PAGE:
I finally sat down to have breakfast. The phone rang. This is a common enough occurrence that I’m beginning to think the universe is trying to send through the message that I should no longer eat; but I digress.

>>> Dramatic conversations ensued. <<<

I went to work and did my best to focus on thoughts of abstract interpretations and fragments and probabilistic systems and protein-protein interactions and lumpability and bisimulation, and it was good for the most part. Still, by the end of the day my brain was mush and I had to head home.

I entered the train station with my brand-spanking new Navigo annual pass, the train pulled up, stopped, filled with passengers, and ….. and …. and an announcement came over the loudspeakers indicating that all trains in both directions would be halted for the night due to someone “falling” on the tracks somewhere on the line.

The walk home was long, wet, and cold.

It was just one of those days.

Tuesday, February 14, 2012

What is Love?

That is the eternal question first asked by Haddaway waaaaaaaaaaaaaaay back in 1993 (I’m better than Wikipedia, I am).

So what is love? I don’t know. Countless others have spent years trying to decipher its meaning and have found only partial success. I suppose on the most basic level, it’s just a biological mechanism that binds us long enough to successfully reproduce. Of course, it’s so much more than that, right? Check out a pair of fantastic TED Talks by Helen Fisher on the subject.

Helen Fisher tells us why we love and cheat.
Helen Fisher studies the brain in love.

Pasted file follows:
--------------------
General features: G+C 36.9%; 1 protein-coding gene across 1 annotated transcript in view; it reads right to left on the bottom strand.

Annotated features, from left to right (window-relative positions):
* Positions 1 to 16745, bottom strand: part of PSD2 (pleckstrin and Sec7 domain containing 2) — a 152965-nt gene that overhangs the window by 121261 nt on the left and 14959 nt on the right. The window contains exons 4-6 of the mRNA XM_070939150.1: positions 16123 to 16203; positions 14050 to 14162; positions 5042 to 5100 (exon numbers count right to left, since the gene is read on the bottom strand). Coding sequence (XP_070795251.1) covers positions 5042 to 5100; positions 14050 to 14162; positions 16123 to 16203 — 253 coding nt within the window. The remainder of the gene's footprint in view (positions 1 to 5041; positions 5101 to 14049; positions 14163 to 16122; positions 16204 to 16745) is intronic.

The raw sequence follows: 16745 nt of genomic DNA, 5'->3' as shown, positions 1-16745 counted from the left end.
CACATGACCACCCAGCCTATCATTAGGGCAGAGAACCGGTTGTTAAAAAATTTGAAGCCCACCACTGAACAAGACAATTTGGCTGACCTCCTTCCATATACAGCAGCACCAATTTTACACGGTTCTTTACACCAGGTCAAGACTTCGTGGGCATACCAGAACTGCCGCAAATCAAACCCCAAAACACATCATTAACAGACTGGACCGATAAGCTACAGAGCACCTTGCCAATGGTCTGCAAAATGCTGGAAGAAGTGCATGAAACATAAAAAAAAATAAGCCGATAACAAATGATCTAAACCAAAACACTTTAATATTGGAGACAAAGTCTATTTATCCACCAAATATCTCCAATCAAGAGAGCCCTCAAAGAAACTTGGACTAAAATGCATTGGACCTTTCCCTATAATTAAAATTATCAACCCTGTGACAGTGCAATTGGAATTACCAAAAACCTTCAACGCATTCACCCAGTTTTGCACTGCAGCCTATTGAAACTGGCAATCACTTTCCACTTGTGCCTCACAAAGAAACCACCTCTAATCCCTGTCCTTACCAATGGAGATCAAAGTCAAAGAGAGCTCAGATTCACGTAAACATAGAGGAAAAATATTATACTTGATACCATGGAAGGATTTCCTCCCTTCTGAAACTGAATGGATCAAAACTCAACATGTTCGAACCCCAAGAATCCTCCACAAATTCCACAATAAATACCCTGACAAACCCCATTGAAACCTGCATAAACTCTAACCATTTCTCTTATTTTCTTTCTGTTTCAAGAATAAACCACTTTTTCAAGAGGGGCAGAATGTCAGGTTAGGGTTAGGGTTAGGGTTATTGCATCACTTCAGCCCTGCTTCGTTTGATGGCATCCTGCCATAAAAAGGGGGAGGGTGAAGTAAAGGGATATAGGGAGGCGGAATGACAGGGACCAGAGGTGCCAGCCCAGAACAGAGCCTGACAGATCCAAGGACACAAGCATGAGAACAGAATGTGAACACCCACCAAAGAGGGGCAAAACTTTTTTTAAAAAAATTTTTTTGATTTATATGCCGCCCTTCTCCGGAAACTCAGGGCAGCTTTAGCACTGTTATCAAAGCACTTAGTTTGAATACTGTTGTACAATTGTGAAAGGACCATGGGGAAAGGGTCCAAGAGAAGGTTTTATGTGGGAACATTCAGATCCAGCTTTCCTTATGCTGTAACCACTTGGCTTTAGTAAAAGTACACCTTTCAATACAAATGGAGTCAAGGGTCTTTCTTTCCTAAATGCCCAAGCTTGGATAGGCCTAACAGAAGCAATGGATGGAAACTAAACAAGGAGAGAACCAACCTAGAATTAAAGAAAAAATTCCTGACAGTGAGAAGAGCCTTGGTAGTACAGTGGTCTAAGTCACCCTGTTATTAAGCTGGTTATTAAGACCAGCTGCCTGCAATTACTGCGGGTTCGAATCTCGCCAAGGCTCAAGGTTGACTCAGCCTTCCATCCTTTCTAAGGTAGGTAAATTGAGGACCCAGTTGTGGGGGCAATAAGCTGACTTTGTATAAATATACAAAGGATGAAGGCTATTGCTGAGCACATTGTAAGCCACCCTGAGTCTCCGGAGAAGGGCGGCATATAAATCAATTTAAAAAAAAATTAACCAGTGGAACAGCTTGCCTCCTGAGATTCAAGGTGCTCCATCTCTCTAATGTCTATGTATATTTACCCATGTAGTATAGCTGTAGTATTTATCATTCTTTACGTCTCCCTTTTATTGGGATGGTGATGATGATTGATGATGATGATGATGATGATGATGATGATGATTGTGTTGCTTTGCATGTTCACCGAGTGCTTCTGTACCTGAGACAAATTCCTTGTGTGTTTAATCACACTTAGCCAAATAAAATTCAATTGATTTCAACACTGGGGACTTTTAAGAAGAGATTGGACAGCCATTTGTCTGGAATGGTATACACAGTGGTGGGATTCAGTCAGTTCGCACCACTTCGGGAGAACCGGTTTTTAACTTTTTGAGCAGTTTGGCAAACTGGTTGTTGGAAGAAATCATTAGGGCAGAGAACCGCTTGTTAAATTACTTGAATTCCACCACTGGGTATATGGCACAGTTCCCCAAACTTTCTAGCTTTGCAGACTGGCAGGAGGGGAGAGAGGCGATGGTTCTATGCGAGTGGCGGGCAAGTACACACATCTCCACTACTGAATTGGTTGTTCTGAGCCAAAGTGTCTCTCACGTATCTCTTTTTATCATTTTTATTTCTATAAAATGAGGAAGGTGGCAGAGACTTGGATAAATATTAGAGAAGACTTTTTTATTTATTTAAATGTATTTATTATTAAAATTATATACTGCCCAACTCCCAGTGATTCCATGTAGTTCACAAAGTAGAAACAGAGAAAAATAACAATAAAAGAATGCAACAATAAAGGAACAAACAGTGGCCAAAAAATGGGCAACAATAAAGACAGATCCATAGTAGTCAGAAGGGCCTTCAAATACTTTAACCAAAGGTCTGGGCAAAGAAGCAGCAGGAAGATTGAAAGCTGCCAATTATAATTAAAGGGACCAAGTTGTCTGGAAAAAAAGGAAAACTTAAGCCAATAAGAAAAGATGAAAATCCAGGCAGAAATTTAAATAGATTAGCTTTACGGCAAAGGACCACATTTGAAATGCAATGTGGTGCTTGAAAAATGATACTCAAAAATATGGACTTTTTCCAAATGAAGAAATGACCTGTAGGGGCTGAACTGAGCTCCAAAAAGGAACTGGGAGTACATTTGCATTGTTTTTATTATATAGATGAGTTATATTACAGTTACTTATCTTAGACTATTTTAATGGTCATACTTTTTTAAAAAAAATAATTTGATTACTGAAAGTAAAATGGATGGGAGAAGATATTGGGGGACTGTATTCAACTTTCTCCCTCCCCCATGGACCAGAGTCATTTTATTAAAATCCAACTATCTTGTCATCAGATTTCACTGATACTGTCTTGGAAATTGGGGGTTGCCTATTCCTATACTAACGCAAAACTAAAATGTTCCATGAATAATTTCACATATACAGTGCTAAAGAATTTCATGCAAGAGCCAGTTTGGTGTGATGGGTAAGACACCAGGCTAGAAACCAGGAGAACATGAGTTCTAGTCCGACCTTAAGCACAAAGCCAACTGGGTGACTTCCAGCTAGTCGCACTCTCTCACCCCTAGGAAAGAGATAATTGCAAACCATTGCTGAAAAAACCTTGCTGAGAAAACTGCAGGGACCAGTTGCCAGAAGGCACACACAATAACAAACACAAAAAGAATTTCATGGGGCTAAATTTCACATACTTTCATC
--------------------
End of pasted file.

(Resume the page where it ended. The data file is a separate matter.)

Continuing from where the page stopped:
I may not know many things, but I do know that love is hard work. Sometimes it’s butterflies in your stomach and other times warm reassurance. It can mean having to move half-way across the world, or just bringing some flowers, poetry, and a box of chocolates. Or driving in the middle of a terrible snow storm to get your buddy some meds.

There are many kinds of love: love for one’s spouse, family, friends, oneself, puri with bacon and tea, sixties Spider-Man, that crazy red-faced guy and his buddy who used to collect cans around the McGill campus, and so on. I’m lucky enough to have experienced most of them. I’m curious about what life is like for those who have never experienced any. Sometimes I wonder if that’s where far-right conservatives come from; perhaps they each just need a big hug.

At my sister’s wedding, I had to read the famous love verse from 1 Corinthians 13:1-13

“Love is patient, love is kind. It does not envy, it does not boast, it is not proud. It is not rude it is not self-seeking, it is not easily angered, it keeps no record of wrongs. Love does not delight in evil but rejoices with the truth. It always protects, always trusts, always hopes, always perseveres. Love never fails.”

(At my Nana’s funeral I got to read the much cooler, “I am the Alpha and the Omega, the first and last, the beginning and the end ....” My Nana was awesome like that. But I digress.)

Is that love? Well, I suppose that does cover a lot of territory. Still I prefer this quote that is often erroneously attributed to Dr. Seuss but insofar as I can tell is actually from Robert Fulghum

“We’re all a little weird. And life is weird. And when we find someone whose weirdness is compatible with ours, we join up with them and fall into mutually satisfying weirdness – and call it love – true love.”

Happy Valentine’s Day!

One more thing: if you’re looking for a good, unique gift, I can’t recommend My Forever Child highly enough. They truly take the time to make beautifully engraved handcrafted jewellery that convey messages of love and hope. I got the believe hope-miracles necklace for my sister and it is the first gift in 33 years that actually made her happy. I like it so much I got one for Jellybean as well. Give them a try.

Okay, last one, I swear: that latest episode of HIMYM was finally a good one, but still sad. Someone needs to let them know that comedies are not supposed to make people sad. Especially not on Valentine’s Day.